The Dukes of Drag, says member Mitch Mitcham, are “not just about cocks and humping.” Montreal’s drag king collective, officially formed in 2007 by Nat King Pole and Gary Dickinson, does a surprising amount of volunteer work for the queer community.
In addition to marching in two gay pride parades and setting up a booth at Community Day in Montreal, the collective has performed fundraisers for Trans Pride, Out Productions, Head & Hands, and Sappho magazine.
Perhaps the most interesting of their community initiatives was the workshop the Dukes ran for Project 10, the organization for queer, trans and questioning youth. The Dukes spoke to the group about theories of gender and gave them tips about how to experiment with facial hair and packing.
“We really support people exploring their gender, doing their own thing with it, whether it’s drag kinging or genderfucking or transitioning, all that stuff,” says Rod Screwheart. “We just want to educate.”
To that end, their website shares tips on how to become a drag king. “You’re interested in gender diversity for yourself?” asks Johnny Cox. “Well, why don’t you put a little bit of mascara on your ‘stache?”
It’s this cooperative, do-it-yourself spirit in which the collective formed. In the fall of 2006, after performing in a drag king contest at Meow Mix, Gary Dickinson networked with fellow contest participant Dirk Van Dyk to create an email list for experienced and aspiring drag kings in Montreal. The response was overwhelming.
“Dress up was always something I loved,” says Cox, explaining his attraction to the group. “I went through different phases from five-year-old tomboy to 20-year-old trying to be a woman. And being Johnny feels less like dragging than being my 20-year-old self. For me, it was a way to get in touch with the masculine side of myself and accept it.”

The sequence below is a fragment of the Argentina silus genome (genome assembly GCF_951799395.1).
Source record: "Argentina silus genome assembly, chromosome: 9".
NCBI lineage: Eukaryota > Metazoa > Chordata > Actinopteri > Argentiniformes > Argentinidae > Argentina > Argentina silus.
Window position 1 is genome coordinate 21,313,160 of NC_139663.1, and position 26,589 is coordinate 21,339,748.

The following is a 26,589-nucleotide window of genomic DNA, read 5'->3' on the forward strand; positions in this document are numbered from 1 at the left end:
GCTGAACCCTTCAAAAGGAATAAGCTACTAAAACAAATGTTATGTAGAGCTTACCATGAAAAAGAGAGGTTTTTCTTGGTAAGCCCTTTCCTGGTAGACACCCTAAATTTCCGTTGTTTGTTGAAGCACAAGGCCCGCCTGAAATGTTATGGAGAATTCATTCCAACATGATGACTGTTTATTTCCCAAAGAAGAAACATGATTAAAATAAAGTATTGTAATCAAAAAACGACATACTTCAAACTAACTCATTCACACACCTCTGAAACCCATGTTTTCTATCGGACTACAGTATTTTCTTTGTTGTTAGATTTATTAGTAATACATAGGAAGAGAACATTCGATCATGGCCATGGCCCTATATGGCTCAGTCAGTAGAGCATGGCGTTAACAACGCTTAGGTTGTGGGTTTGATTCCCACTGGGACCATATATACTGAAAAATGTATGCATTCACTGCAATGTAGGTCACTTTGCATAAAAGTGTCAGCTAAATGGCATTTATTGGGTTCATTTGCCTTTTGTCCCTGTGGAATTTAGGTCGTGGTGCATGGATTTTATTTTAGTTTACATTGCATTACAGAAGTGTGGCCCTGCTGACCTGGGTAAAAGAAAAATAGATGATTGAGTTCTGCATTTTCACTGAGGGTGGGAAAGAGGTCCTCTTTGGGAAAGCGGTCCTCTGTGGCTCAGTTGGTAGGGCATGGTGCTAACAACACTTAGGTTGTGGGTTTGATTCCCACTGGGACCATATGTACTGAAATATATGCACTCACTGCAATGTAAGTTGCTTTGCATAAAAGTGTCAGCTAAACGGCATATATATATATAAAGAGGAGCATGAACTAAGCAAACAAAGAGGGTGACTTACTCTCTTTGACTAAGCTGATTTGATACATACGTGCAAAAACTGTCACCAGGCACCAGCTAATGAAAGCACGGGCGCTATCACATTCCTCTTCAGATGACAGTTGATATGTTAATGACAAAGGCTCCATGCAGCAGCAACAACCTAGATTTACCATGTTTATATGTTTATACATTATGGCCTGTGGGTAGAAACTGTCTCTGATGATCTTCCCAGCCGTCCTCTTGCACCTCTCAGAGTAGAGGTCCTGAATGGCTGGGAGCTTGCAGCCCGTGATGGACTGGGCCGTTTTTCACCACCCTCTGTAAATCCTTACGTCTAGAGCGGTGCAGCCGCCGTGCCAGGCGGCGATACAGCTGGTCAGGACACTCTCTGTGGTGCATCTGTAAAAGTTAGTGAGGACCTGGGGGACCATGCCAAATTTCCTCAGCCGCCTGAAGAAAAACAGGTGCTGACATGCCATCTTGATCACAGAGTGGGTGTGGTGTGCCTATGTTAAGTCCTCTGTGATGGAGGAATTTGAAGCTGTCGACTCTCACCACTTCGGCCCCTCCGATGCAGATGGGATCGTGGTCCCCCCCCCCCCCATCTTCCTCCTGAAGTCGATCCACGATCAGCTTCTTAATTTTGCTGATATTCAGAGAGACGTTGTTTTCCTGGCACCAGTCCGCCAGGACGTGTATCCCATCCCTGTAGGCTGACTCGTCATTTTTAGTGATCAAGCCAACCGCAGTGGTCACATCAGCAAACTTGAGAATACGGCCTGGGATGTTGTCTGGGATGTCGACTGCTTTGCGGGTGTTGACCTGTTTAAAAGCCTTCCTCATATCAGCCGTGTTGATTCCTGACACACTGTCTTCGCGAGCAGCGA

Responding to the critique that the “masculine side” that drag kings portray often represents the worst qualities of stereotypical manhood, Screwheart says, “For me, a lot of dragging is about being convincing. A friend of mine put it so well: ‘The fact that biological women can dress as men and reproduce stereotypical characteristics of men and pass that way and really represent, that’s radical.’ That’s one thing that really strikes me. If I can pass by acting in this really stereotypical, macho way, that’s amazing.”
“We’re not just gender performance artists,” Mitcham says. “We’ve had a native switch dancer. We have people of different sexualities, obviously, and different genders, different sizes, different nationalities and backgrounds. Some of our members are trans and they’re exploring dual or tri or however many multi-sexualities all in one. I think it’s important to say that we make a conscious effort to be inclusive and to challenge the audience about what would be in a drag king show.”
Apparently, their audience is up for that challenge. The Dukes get a huge turnout at their shows and have even coined a name for their fans: King Blings. Ironically, Mitcham began hanging out with the Dukes as a King Bling. “My original connection was definitely to try and get busy with some of the drag kings!” admits Mitcham.
In addition to King Blings, who are usually female, Mitcham says, “We’ve gotten great feedback from dudes. One guy said to us, ‘I didn’t think I could get turned on watching a bunch of drag kings, but that was hot.'”
Although the Dukes have travelled all over Quebec and look forward to expanding their horizons further, their hearts are in Montreal.
“Montreal audiences are very intellectual, artistic and accepting,” says Mitcham. “They’re willing to see something that’s a bit more risque, more alternative, more queer.”
A grinning Screwheart adds, “They throw more panties in Montreal, too.”